Sunday, August 21, 2011

Lamictal Day 43: To Sleep, Perchance to Dream

It's not on the list of side effects the pharmacist gives you, but brain meds are known for giving you weird or unusually vivid dreams.  It took me by a bit of a surprise back in the day, when I was first dx'd with depression and put on Zoloft, but then I decided it made a certain amount of sense.  I mentioned it to my therapist to make sure it didn't portend some latent psychosis (ha!) and she assured me that a change in dreaming was pretty normal.

Any sleep researched can tell you that everybody dreams.  People who think they don't dream simply don't remember them.  I found that during my years of Jungian analysis, I usually remembered one or two dreams per week.

Modern Jungian therapists -- at least the competent ones that I had -- don't simply rely on orthodox psychoanalysis to treat their patients.  They also draw on family systems theory, behavioral and cognitive behavioral approaches, and psychoeducation (educating the patient about their illness) in order to treat their patients.  Dreams, nonetheless, are still considered to be very important.  They relate to the patient's inner life, to the symbols the patient finds meaningful, and provide clues for how the patient might act more authentically in waking life.
I was expecting a change in my dreaming when I started Lamictal several weeks ago, but I didn't start noticing the change until a few nights ago.  Since Thursday night, I've had vivid dreams that I remember upon waking, but it's Friday night's dream that I want to set down, because it feels "important":

A close friend of mine, who happened to be a venomous snake, is a notoriously bad driver.  Sadly, his ineptitude caused the death of a ten-year-old boy.  The snake is wracked with guilt.

His lover (also a snake) decides that the only thing to do is to kill him.  For a long time, she had been impatient with his blindness to his own poor driving skills.  By killing him, she would make the point that he really shouldn't drive, she would enable him to atone for the death of the child, and finally, would help him live with the guilt for what he had done.  There was a sense that the snake's death was not permanent, and perhaps that it would restore the dead child to life.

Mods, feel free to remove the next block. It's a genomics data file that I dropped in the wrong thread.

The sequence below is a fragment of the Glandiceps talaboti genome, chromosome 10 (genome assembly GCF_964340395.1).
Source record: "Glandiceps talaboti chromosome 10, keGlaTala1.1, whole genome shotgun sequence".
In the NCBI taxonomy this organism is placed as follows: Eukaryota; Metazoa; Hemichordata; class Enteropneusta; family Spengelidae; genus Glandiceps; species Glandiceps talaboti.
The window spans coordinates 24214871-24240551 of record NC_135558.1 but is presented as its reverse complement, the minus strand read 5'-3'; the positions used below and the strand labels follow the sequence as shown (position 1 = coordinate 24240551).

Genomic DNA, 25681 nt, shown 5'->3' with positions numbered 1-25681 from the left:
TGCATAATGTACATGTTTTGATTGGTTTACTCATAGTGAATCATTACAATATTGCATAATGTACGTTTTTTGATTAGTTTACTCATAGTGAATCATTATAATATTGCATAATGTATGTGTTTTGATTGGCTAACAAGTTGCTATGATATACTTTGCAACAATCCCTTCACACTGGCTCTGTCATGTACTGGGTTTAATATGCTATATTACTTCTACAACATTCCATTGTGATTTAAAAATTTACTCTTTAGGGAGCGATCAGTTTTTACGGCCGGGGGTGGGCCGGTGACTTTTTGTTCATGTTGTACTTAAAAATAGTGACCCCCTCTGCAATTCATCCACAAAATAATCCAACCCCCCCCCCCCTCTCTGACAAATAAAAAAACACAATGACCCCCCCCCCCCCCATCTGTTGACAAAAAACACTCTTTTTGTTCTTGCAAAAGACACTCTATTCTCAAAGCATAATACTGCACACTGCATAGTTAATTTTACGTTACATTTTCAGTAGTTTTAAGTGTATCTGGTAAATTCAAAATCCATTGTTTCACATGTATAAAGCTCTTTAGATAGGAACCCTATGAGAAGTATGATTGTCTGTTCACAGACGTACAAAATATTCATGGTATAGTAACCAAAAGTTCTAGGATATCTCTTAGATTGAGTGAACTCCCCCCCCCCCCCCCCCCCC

I was helping the snakes hang curtains in their new apartment.  The old curtains were seriously ugly.  The snakes started spewing venom all over, so I said, "Guys, you need to take this outside!  I'm a human and this could kill me.  I'll get the curtains hung by the time you're back."  So they left.  In the course of hanging the curtains, I discovered that the old, hideous curtains had obscured a previously unknown window.  The view from this window was the blank wall of the neighboring building, but it let in a lot of light.

One of the things I love about dreams is that however weird they are, they seem completely normal while you're in them.  One of my best friends is a venomous snake?  Of course.  He can drive a car?  Sure, but he sucks at it; he really should let his girlfriend drive.

OK, so it's kind of funny.  So why do I consider it to be "important"?  Well, for three reasons.  The first is the presence of snakes, which are highly potent symbols both personally and culturally.  The second is the death-and-regeneration theme.  The third is the presence of ritual in the dream -- the ritual that will enable the death, regeneration, healing, and atonement to take place.  When my dreams include deep rituals, I have learned to take notice.

Jungians believe that dreams communicate potentials that have previously been unconscious.  In this case, the potential is clearly something to do with healing.  This is suggested by the presence of snakes, which are associated with many pre-Christian deities concerned with healing, and remain on the caduceus (the symbol of medicine, in which two snakes entwine about a winged staff).  It's also confirmed by the ritual the snakes are performing, which is explicitly about healing the results of a grave mistake -- a driving accident that has caused a death.

I am damn well at a place where I could use some deep healing.  In the past year, I have endured a lot of psychic injuries and insults, from the mundane to the bizarre.  I endured an ego-bruising job search that finally got me a job -- only for that job to vanish two weeks later when the company I worked for lost a major contract.  In those two weeks, I sustained a serious repetitive stress injury to my neck and shoulder.  There were the usual worries about money.

All the while, I thought I was coping -- until, that is, the psychotic episode occurred out of the blue.  That brought a flurry of new stresses, new diagnoses, new medications.  One of the new medications, Lexapro, put me in a waking coma that stole a month of my life.  It took another two months to fully recover from the effects of the Lexapro -- two more months of my life, not quite stolen, but not lived fully either.  Then came lamotrigine.  I had four good weeks, and then another week was stolen by the NorthStar formulation of the med.  Then another week back on Teva, and another week of improvement ... but always the question, will it last?  Will it keep me through the winter?  Will I lose still more of my life?

So, yeah, after going through all that, I'm delighted to have a dream that tells me I can heal.  Is is scientific?  Hell no.  In fact, it's not even rational.  But that's OK; life is not a double-blind experiment.  Life is about experience, feeling, and intuition.  My experience and intuition tell me that this dream is real, and contains within it valuable knowledge that can lead to my own return from the underworld.

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